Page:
“Pantethine-300TM”; “HCA with Chromium” and “Alpha Lipoic Acid (Dual R-form)”
In each instance where the complainant identified claims that he wishes to dispute, he fails to explain on what basis (if any) he believes that the respondent does not hold the relevant substantiation.

For example, in relation to the “Pantethine-300TM” product, he states “… is claimed … to reduce fat and make exercise easier. These two claims must be substantiated”. He then proceeds to discuss claims and comments made on other webpages that are not properly part of the complaint at hand.

In relation to the “HCA with Chromium” he states “… is claimed to reduce the desire for sugar and other sweet things; boost energy levels; help prevent tiredness during the day …” and then proceeds to discuss claims and comments that appear on other, peripheral webpages, as opposed to those that appear in the advertisement against which the complaint is said to have been lodged.

In relation to “Alpha Lipoic Acid (Dual R-form)” he states “… has a heading ‘Decrease the risk of diabetes’. It claims to prevent high blood sugar; help prevent diabetes; reduces the damage that sugar causes the body; reduces the damage that being overweight causes the body … These claims all need scientific substantiation”. He then again proceeds to discuss claims and information contained on peripheral webpages that are not before the ASA at present.

In Nature’s Choice Products / Mc Cain Foods / 16283 (12 November 2010), the Directorate was faced with a similar bland allegation. It ruled as follows:

“The complainant did not clarify why it thought the claims in the respondent’s website were unsubstantiated, misleading and dishonest. The complainant simply submitted that the ASA should call upon the respondent to submit substantiation for its claims and furnish reasons why its claims do not contravene Clauses 2 and 4.2.1 of Section II of the Code. This is akin to alleging that someone had committed theft and then asking the court, in the absence of evidence, to compel the accused to prove that he did not commit such a crime.

Not only does such an approach go against the principles of natural justice, but it effectively precludes the Directorate from investigating the matter and ruling because there are no grounds of objections”.

There is nothing to show that the complainant has a basis for alleging that the respondent has not complied with the provisions of the Code. It is merely an unmotivated allegation.

Given the requirements for clear and concise grounds in the Code, and in keeping with the approach followed in the Nature’s Choice ruling referred to above, the Directorate has to decline to rule on the merits of this matter at this time, based on the complaint at hand.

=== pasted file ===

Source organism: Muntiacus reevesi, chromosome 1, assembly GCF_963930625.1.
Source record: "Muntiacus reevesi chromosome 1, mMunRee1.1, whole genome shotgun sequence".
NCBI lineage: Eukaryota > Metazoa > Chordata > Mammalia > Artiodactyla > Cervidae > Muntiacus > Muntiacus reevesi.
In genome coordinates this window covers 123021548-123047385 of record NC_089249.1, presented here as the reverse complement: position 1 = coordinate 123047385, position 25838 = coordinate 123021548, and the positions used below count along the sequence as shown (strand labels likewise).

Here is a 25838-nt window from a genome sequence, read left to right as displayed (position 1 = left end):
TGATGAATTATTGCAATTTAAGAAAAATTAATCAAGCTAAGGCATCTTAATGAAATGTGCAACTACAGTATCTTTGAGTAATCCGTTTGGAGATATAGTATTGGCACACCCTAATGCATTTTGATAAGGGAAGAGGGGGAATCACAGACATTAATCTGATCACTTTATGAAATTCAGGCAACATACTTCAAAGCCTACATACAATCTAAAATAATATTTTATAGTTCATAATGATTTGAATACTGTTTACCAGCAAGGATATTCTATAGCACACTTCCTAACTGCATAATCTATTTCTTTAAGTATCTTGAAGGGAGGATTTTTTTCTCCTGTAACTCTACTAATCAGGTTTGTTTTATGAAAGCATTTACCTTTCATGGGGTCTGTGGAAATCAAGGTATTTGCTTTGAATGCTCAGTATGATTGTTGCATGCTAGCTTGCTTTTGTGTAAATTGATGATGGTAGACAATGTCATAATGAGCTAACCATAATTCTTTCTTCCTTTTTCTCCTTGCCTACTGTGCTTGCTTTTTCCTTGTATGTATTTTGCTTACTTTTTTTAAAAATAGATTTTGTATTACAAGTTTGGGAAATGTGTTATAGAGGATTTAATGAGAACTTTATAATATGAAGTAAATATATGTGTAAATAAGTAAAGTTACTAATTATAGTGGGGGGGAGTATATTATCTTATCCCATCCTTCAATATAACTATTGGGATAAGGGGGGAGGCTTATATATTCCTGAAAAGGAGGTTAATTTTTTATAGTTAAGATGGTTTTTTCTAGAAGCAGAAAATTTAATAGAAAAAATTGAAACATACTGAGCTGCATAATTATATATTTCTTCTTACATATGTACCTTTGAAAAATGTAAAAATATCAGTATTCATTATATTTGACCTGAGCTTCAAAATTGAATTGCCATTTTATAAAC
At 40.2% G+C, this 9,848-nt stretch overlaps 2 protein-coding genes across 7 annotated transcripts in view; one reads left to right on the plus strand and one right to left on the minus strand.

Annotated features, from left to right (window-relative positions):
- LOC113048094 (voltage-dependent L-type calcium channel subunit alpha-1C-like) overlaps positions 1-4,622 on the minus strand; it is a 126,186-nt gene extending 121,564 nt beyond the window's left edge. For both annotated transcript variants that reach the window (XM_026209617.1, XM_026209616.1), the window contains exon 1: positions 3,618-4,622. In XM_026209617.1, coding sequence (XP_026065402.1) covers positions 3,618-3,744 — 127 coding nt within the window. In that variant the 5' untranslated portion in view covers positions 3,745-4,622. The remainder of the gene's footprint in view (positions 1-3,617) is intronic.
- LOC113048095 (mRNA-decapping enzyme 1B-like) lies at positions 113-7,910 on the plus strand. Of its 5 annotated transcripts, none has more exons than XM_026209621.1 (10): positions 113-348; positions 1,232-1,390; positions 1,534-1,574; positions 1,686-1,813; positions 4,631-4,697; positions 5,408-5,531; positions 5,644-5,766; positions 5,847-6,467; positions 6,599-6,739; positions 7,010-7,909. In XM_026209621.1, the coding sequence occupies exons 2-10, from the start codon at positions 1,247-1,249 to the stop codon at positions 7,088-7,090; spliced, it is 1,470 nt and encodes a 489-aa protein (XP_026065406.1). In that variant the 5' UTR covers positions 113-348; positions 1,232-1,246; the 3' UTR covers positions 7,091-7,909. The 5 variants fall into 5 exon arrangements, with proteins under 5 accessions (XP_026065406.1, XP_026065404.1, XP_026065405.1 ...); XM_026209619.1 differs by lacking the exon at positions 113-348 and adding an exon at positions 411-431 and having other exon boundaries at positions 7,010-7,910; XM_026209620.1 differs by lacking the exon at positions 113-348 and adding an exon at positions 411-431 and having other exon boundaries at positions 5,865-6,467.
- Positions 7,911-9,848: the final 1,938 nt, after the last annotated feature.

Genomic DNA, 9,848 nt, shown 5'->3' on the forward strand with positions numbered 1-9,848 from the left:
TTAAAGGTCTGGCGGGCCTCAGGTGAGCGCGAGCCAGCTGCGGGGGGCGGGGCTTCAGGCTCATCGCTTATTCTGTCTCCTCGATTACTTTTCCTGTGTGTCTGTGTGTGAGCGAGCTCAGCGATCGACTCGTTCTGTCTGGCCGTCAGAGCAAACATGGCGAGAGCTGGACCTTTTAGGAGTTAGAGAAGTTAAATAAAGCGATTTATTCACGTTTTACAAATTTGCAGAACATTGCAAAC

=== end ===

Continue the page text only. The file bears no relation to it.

“Naturally SweetTM”
In relation to this product, he refers to an earlier Directorate ruling, before noting that the claim “Artificial sweeteners that contain aspartame aren’t a healthy alternative. A scientific report conducted in Italy in 2005 proves that aspartame increases the risk of cancer” is unsubstantiated. He explains that the study relied on appears to relate to tests done on rodents, and not humans.

In response, the respondent argued that animal studies are often done as a matter of preference in instances where toxicology of a substance needs to be determined, or where the tissue sampling that is required would ordinarily result in death, disability or undue pain.

It explained that the claim is not only supported by the Italian study referred to, but also by research summarised in other extracts that were supplied to the Directorate as Annexures “8A1” to “8A8”.

These Annexures all appear to relate to research done by various entities. Some of them relate to rats (which the complainant notes is problematic), while some appear to relate to the relationship between aspartame and headaches, or in one instance depression.

The claim as it currently stands implies that humans stand a higher chance to develop cancer when using sweeteners that contain aspartame. Given that the research relied on appears to be divergent in its potential applicability and potential verification for the claim, the Directorate is not in a position to determine whether or not the research submitted actually and adequately substantiates the claim.

The respondent has also not provided any verification from an independent and credible expert in the field to which the claim relates that confirms that the studies adequately and unequivocally verify the advertising claim.

Accordingly, the claim “Artificial sweeteners that contain aspartame aren’t a healthy alternative. A scientific report conducted in Italy in 2005 proves that aspartame increases the risk of cancer” is currently in breach of Clause 4.1 of Section II of the Code.

The respondent is therefore instructed to:

Withdraw the claim “Artificial sweeteners that contain aspartame aren’t a healthy alternative. A scientific report conducted in Italy in 2005 proves that aspartame increases the risk of cancer” from its advertising material,

Immediately give effect to this instruction for withdrawal upon receipt of this ruling,

Ensure that the claim is removed within the deadlines stipulated in Clause 15.3 of the Procedural Guide, and

Refrain from using this claim again in future.

This portion of the complaint is upheld, and the respondent’s attention is drawn to the provisions of Clause 15.5 of the Procedural Guide, which requires it to withdraw this claim from any and all media in which it may appear.